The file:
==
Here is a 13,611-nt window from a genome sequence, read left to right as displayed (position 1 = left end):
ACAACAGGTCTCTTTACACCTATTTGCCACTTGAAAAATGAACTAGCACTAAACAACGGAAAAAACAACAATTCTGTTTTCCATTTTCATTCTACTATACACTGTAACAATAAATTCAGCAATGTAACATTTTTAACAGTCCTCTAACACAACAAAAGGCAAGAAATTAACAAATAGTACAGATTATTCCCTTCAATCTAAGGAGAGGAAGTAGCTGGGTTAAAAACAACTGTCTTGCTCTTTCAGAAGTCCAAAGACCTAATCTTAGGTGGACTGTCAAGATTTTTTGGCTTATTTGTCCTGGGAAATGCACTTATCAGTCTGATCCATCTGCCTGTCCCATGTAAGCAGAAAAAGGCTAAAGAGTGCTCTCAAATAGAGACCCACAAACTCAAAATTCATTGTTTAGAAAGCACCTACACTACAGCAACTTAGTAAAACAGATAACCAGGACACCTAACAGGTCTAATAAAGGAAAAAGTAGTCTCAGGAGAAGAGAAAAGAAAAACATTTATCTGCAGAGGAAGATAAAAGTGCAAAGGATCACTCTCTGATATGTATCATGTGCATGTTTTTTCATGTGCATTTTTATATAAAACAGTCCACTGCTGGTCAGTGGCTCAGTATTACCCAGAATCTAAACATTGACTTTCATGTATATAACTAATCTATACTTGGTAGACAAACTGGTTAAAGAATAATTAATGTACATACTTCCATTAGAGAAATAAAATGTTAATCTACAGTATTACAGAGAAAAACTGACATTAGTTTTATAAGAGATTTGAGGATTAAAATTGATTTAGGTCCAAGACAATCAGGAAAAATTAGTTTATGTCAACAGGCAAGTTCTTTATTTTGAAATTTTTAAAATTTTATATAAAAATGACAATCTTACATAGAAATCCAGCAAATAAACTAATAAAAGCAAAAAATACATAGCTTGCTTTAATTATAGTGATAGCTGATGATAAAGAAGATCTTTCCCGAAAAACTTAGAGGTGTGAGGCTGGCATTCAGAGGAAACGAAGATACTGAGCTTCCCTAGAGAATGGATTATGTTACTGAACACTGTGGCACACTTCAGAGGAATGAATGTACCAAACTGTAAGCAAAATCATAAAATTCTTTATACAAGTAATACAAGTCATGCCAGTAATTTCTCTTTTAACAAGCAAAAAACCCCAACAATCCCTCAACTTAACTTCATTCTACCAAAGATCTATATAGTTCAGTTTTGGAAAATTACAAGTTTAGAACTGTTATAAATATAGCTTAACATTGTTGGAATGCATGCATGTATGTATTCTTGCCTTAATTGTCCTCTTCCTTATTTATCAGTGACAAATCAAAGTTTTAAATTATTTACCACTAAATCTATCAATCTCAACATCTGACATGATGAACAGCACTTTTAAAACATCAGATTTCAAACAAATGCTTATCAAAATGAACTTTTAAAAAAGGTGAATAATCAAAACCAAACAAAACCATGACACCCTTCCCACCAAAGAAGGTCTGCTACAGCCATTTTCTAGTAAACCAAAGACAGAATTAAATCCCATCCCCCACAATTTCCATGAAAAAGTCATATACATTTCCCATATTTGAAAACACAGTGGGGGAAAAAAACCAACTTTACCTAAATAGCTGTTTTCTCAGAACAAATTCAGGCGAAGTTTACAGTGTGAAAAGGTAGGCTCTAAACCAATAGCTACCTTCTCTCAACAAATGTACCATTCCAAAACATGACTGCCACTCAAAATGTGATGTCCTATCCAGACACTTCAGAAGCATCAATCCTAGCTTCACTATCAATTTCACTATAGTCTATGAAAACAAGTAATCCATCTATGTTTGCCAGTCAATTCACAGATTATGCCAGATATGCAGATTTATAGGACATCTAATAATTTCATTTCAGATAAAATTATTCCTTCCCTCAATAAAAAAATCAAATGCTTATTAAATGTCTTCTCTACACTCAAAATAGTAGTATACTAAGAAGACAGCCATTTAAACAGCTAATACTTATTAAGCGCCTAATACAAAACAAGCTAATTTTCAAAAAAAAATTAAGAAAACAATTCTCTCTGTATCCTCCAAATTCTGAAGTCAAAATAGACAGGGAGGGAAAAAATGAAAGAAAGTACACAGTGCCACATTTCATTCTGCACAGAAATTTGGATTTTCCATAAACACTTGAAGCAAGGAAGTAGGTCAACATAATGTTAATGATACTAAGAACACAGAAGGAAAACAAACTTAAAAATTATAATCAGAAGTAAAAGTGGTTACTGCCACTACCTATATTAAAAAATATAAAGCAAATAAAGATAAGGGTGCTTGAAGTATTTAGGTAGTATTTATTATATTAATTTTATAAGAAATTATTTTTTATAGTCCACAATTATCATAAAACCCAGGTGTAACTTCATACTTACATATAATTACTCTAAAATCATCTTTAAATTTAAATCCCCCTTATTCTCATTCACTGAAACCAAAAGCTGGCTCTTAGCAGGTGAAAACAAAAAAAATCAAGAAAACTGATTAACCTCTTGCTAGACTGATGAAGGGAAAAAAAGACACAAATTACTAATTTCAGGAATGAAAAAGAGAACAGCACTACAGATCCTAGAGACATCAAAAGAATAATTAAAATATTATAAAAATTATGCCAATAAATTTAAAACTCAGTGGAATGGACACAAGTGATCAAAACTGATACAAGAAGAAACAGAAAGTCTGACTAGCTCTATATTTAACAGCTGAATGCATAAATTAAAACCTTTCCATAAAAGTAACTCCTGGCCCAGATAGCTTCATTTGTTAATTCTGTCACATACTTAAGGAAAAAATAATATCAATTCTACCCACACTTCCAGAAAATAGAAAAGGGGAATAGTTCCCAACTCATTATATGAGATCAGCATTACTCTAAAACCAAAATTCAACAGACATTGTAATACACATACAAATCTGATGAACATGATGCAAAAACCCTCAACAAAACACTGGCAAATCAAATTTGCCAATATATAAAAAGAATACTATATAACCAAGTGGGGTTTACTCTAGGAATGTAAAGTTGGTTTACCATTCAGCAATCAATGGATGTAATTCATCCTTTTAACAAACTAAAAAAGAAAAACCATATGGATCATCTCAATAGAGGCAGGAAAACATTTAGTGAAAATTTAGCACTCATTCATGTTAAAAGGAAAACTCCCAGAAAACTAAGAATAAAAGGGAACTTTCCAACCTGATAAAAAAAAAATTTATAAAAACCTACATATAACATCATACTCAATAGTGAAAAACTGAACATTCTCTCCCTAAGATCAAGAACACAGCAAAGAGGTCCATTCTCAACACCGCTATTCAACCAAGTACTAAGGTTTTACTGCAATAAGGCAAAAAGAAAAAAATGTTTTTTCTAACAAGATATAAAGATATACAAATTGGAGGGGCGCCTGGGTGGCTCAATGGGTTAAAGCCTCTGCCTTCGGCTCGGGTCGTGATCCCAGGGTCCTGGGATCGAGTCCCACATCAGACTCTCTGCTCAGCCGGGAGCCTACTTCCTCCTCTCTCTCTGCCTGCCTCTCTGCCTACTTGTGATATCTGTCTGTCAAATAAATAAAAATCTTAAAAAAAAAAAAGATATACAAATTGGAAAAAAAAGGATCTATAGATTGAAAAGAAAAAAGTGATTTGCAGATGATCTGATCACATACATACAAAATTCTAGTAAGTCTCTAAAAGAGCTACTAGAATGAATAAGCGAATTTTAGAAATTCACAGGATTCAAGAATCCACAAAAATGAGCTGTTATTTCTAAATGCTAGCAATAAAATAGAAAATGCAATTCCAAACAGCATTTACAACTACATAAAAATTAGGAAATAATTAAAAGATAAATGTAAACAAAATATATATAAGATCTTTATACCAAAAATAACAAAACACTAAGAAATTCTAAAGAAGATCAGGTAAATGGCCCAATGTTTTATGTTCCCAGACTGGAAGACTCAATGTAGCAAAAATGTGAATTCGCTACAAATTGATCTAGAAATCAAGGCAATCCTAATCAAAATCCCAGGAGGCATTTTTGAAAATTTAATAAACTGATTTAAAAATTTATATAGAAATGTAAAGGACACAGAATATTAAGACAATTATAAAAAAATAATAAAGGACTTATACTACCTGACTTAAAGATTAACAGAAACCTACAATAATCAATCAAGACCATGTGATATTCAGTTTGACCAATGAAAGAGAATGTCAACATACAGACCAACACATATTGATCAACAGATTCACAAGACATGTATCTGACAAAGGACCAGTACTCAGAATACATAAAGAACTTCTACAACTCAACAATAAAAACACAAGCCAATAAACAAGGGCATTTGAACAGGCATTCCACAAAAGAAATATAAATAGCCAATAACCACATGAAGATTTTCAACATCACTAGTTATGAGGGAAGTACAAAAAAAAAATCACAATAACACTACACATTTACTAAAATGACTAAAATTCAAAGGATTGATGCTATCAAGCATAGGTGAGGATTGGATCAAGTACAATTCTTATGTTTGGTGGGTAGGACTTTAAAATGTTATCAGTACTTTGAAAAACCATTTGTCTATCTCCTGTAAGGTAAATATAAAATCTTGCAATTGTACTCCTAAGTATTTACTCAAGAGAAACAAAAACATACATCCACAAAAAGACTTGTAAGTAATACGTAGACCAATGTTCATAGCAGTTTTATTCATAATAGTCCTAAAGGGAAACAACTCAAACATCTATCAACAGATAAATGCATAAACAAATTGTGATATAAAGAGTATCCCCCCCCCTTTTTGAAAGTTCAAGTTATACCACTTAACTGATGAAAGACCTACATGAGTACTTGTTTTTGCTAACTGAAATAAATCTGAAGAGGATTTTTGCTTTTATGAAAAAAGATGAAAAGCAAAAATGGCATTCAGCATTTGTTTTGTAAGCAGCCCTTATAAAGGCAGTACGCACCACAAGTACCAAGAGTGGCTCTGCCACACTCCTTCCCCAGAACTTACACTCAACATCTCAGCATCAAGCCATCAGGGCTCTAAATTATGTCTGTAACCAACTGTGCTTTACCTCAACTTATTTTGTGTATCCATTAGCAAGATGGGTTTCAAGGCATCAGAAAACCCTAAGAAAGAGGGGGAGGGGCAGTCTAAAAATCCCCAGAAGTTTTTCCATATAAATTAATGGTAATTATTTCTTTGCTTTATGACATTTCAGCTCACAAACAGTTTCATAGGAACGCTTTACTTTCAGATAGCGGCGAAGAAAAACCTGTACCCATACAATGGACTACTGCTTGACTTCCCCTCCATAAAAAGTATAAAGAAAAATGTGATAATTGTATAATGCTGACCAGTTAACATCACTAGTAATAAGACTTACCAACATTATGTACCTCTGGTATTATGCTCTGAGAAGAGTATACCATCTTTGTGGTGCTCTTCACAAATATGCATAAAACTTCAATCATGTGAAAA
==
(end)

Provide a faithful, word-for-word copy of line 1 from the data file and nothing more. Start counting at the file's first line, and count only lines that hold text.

Here is a 13,611-nt window from a genome sequence, read left to right as displayed (position 1 = left end):